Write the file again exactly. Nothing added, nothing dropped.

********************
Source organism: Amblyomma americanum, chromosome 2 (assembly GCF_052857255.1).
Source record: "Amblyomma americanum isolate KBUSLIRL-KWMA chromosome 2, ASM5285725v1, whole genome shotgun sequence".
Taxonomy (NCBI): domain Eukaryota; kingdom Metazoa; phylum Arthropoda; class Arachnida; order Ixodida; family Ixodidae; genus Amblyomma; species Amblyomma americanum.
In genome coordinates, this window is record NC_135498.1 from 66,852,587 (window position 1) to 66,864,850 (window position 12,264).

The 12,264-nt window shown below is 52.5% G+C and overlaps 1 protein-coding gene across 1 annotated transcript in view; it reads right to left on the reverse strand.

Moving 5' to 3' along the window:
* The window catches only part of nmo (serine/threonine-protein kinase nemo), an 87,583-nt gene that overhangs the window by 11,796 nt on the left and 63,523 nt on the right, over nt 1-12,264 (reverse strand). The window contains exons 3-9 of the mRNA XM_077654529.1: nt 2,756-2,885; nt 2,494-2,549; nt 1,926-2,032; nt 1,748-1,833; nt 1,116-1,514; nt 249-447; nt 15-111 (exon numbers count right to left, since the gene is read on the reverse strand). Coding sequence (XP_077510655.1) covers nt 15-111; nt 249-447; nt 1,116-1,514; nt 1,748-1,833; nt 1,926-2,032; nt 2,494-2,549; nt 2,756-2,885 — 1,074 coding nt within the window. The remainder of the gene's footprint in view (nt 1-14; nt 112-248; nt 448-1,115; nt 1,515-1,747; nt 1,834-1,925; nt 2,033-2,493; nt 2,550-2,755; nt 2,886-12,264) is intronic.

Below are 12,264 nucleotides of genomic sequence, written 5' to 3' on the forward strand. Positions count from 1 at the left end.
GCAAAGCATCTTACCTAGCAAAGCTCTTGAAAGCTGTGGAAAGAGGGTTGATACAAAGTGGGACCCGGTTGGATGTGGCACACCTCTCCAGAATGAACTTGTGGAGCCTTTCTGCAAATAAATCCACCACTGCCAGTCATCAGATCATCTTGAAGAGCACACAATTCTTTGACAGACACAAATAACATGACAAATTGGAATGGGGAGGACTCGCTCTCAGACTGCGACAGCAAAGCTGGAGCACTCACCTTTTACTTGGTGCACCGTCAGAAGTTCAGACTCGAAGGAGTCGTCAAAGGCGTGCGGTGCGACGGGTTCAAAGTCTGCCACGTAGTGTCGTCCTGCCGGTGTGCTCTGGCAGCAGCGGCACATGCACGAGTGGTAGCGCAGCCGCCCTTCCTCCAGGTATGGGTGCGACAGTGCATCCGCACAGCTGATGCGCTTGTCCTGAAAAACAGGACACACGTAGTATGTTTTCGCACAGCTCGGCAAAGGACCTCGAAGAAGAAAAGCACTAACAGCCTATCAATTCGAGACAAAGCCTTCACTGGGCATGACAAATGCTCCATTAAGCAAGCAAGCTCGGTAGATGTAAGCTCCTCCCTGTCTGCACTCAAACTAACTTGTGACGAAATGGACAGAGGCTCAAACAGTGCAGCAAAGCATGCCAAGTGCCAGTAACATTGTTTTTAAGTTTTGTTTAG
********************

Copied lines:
Source organism: Amblyomma americanum, chromosome 2 (assembly GCF_052857255.1).
Source record: "Amblyomma americanum isolate KBUSLIRL-KWMA chromosome 2, ASM5285725v1, whole genome shotgun sequence".
Taxonomy (NCBI): domain Eukaryota; kingdom Metazoa; phylum Arthropoda; class Arachnida; order Ixodida; family Ixodidae; genus Amblyomma; species Amblyomma americanum.
In genome coordinates, this window is record NC_135498.1 from 66,852,587 (window position 1) to 66,864,850 (window position 12,264).

The 12,264-nt window shown below is 52.5% G+C and overlaps 1 protein-coding gene across 1 annotated transcript in view; it reads right to left on the reverse strand.

Moving 5' to 3' along the window:
* The window catches only part of nmo (serine/threonine-protein kinase nemo), an 87,583-nt gene that overhangs the window by 11,796 nt on the left and 63,523 nt on the right, over nt 1-12,264 (reverse strand). The window contains exons 3-9 of the mRNA XM_077654529.1: nt 2,756-2,885; nt 2,494-2,549; nt 1,926-2,032; nt 1,748-1,833; nt 1,116-1,514; nt 249-447; nt 15-111 (exon numbers count right to left, since the gene is read on the reverse strand). Coding sequence (XP_077510655.1) covers nt 15-111; nt 249-447; nt 1,116-1,514; nt 1,748-1,833; nt 1,926-2,032; nt 2,494-2,549; nt 2,756-2,885 — 1,074 coding nt within the window. The remainder of the gene's footprint in view (nt 1-14; nt 112-248; nt 448-1,115; nt 1,515-1,747; nt 1,834-1,925; nt 2,033-2,493; nt 2,550-2,755; nt 2,886-12,264) is intronic.

Below are 12,264 nucleotides of genomic sequence, written 5' to 3' on the forward strand. Positions count from 1 at the left end.
GCAAAGCATCTTACCTAGCAAAGCTCTTGAAAGCTGTGGAAAGAGGGTTGATACAAAGTGGGACCCGGTTGGATGTGGCACACCTCTCCAGAATGAACTTGTGGAGCCTTTCTGCAAATAAATCCACCACTGCCAGTCATCAGATCATCTTGAAGAGCACACAATTCTTTGACAGACACAAATAACATGACAAATTGGAATGGGGAGGACTCGCTCTCAGACTGCGACAGCAAAGCTGGAGCACTCACCTTTTACTTGGTGCACCGTCAGAAGTTCAGACTCGAAGGAGTCGTCAAAGGCGTGCGGTGCGACGGGTTCAAAGTCTGCCACGTAGTGTCGTCCTGCCGGTGTGCTCTGGCAGCAGCGGCACATGCACGAGTGGTAGCGCAGCCGCCCTTCCTCCAGGTATGGGTGCGACAGTGCATCCGCACAGCTGATGCGCTTGTCCTGAAAAACAGGACACACGTAGTATGTTTTCGCACAGCTCGGCAAAGGACCTCGAAGAAGAAAAGCACTAACAGCCTATCAATTCGAGACAAAGCCTTCACTGGGCATGACAAATGCTCCATTAAGCAAGCAAGCTCGGTAGATGTAAGCTCCTCCCTGTCTGCACTCAAACTAACTTGTGACGAAATGGACAGAGGCTCAAACAGTGCAGCAAAGCATGCCAAGTGCCAGTAACATTGTTTTTAAGTTTTGTTTAG